Saturday, July 23, 2016

Hardy Annuals

Most years I grow a fair number of hardy annuals. The point about hardy annuals is that they can be started from seed directly in the garden where they are going to grow.  They often bloom for a very long time and are inexpensive.

In fact after a few years of growing them, most hardy annual plants seed themselves or produce a lot of seeds that can be saved and replanted the next year.

Love-in-a-mist (Nigella damascena) - on the right growing with Dianthus deltoides

Monday, July 18, 2016

Summer Peak

Many gardening bloggers are talking about the great abundance of plants in bloom in the garden at this time of the year.  Here are some of the plants that have been blooming here recently.

Since early June we have had a lot of sunshine, but not a lot of heat, and the nights have been actually cold. This cooler weather is, no doubt, the reason why a week ago we still had a few peonies!

Sunday, July 10, 2016

A Tale of Two Gardens

It  is not very common to have two keen gardeners living next door to each other, but it is even more unusual is to have these two gardeners share a garden!

This post is about two gardeners that have ignored the property line that separates their respective lots and created a single garden right over it.

Part of the shared garden

Tuesday, July 5, 2016

A Love Story

This post is about the misadventures of two rabbits in love. Destiny tore them apart but, do not worry, it ends well.

They are reunited at the end of the story and presumably are still happy together.

One of the two

Saturday, July 2, 2016

Garden Open

In my last post, I talked about an excursion our local gardening club made. This last week, members of the same club were opening their gardens to their fellow gardeners.

In a month which has been very sunny and warm, the day it was our turn to open, rain was threatening, and it was just about 10 degrees Celsius.

However this did not stop people from visiting, and we had a very good day.

Sunday, June 26, 2016

A Visit to a Nursery

Grange Hollow is the name of a local nursery. One of the very best, if not the best.

Recently, our local garden club organized a bus trip to nurseries, including Grange Hollow. We had perfect weather, a bright and sunny day with a cooling breeze.

Sales area of Grange Hollow Nursery

Monday, June 20, 2016

Along the Shores of Lake Huron

I have had previous posts about the wild flowers along Lake Huron, but usually showing flowers that bloom later in the season.

Here are photos of some of the most attractive plants that were in bloom a few days ago. Because of the abundance of extreme habitats, our area has a high number of rare species and is considered one of the more botanically significant parts of Ontario.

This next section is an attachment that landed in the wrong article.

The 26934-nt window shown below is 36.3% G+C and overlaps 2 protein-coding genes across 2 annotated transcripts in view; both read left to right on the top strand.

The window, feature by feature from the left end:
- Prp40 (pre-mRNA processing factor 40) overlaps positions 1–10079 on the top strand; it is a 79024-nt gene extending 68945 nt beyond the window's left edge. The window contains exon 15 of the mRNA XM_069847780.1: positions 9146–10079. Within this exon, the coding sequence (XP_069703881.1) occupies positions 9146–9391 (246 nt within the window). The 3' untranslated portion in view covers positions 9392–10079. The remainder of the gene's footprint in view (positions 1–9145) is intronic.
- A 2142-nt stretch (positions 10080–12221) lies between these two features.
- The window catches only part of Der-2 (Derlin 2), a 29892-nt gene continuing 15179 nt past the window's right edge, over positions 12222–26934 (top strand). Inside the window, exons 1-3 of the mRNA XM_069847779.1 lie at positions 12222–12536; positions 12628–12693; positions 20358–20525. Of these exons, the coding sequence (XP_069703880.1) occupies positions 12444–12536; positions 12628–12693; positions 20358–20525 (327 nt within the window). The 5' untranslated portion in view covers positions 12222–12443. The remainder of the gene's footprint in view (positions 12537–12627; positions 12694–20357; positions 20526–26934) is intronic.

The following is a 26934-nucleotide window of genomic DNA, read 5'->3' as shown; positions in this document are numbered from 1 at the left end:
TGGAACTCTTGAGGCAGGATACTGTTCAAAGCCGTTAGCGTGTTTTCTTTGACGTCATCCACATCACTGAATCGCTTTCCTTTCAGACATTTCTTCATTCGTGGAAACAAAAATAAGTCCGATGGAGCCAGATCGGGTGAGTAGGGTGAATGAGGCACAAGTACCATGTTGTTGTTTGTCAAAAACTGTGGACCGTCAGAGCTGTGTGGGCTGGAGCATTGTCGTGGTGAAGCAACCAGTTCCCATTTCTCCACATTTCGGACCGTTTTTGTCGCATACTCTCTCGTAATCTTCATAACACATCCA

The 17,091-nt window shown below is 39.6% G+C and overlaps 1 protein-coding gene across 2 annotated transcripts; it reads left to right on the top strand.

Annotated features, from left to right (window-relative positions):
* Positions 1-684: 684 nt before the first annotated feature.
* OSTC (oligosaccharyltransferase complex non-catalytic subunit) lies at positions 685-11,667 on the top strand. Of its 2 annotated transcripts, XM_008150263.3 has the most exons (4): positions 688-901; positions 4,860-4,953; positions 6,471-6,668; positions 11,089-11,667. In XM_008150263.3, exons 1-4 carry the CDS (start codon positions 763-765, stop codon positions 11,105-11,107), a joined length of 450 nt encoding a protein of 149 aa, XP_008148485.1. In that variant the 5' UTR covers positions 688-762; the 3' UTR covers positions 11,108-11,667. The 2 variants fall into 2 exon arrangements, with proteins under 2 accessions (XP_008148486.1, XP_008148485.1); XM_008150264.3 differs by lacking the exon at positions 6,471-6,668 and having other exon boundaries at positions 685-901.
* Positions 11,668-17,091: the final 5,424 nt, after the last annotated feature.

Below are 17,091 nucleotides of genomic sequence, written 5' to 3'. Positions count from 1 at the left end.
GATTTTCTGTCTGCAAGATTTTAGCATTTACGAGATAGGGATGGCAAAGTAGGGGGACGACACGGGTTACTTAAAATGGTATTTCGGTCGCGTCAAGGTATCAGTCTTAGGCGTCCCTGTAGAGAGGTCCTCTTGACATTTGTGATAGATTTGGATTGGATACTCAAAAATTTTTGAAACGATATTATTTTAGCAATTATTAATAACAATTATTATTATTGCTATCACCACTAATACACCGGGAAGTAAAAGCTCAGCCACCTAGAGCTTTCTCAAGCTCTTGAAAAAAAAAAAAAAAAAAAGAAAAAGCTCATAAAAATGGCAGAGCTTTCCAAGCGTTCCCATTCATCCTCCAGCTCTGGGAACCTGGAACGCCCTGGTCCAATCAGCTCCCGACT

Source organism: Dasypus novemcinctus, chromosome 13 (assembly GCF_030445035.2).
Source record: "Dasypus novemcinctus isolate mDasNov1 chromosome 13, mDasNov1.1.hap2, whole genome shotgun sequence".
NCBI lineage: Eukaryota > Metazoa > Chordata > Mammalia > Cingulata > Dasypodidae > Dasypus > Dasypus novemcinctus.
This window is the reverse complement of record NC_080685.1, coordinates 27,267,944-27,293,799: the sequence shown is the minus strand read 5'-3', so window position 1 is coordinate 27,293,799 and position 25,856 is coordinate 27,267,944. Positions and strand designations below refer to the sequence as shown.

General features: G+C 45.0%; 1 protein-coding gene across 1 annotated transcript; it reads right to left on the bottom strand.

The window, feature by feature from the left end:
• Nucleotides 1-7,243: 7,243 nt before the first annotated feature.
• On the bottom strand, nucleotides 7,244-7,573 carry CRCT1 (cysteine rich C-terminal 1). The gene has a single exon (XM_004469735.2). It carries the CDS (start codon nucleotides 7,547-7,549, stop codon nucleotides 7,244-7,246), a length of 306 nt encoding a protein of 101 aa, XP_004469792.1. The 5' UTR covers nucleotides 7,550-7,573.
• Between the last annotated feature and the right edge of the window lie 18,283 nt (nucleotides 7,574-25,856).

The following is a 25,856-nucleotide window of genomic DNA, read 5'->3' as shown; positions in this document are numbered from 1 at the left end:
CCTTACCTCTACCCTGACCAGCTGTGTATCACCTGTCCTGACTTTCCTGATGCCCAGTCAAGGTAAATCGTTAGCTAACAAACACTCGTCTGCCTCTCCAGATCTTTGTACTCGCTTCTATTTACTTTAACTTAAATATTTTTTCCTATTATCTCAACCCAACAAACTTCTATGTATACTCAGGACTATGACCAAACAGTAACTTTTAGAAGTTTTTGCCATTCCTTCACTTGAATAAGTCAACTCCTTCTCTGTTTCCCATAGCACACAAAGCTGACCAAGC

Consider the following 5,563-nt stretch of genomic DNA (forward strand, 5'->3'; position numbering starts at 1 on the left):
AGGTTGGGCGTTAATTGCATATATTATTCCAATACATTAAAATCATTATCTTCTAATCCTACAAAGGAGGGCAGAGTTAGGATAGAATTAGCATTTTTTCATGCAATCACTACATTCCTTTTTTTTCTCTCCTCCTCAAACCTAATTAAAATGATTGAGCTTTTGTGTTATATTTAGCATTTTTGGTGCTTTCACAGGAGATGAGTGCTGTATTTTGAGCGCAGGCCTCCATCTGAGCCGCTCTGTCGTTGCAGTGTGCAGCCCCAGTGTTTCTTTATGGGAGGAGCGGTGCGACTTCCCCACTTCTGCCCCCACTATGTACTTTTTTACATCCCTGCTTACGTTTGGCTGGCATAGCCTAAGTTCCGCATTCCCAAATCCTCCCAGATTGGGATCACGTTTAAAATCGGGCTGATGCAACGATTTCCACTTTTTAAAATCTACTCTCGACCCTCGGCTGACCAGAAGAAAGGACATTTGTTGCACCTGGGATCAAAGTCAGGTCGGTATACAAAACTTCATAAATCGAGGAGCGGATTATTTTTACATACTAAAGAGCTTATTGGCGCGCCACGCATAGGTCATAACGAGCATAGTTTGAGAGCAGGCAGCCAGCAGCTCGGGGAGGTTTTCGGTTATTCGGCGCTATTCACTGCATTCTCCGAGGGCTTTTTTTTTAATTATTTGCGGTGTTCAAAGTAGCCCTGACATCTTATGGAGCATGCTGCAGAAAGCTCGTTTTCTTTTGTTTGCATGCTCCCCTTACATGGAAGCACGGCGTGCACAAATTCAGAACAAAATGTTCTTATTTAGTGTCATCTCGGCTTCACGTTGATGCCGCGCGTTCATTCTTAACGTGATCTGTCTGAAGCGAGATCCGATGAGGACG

Iris versicolor which is usually found in ditches

Thursday, June 16, 2016

Rock Garden Plants

We do not have a rock garden per se. However, having been part of various rock garden societies for many years, we have accumulated some rock garden plants (and killed many  more). Here are some of the smaller plants that have bloomed for us this spring. Many of them were grown from seed.

Semiaquilegia ecalcarata

Sunday, June 12, 2016

Plant Portrait - Chrysanthemum argenteum

This plant has nothing to do with what we think of as chrysanthemum.  It is rather one of those plants whose great virtue is to go unnoticed most of the time. You don't see it, but you do not miss all its neighbours, which are made more prominent by the supporting role  this unassuming foliage plant provides.

You will notice that it looks a fair bit like the ubiquitous "Dusty Miller" (Senecio cineraria). Both are grown for their foliage, their insignificant blooms being ignored or removed. However, contrary to Dusty Miller, the main advantage of Chrysanthemum argenteum, is that it is perennial!

Tanacetum argenteum through Allium karataviense
Chrysanthemum argenteum through Allium karataviense

Sunday, June 5, 2016

An Abandoned Garden

Having visited a very interesting nursery (Fiddlehead Nursery in Kimberly, Ontario, which specializes in rare perennial vegetables) we were driving back on a rural road, when we saw a sign for a nature reserve with a water falls. We stopped to look at it and were pleased to discover that an unadvertised premium came with the water falls: an abandoned garden.

I do not know how long it has been abandoned, but some of the plants have had time to run amuck. The most spectacular was Dame's Rocket (Hesperis matronalis) which covered a few acres and was a sight to see. You can just imagine the heady perfume such a lot of blooms produce.  I had not realized Dame's Rocket could be so invasive.

Like William Kent, Dame's Rocket leaped the fence, and saw that all nature was a garden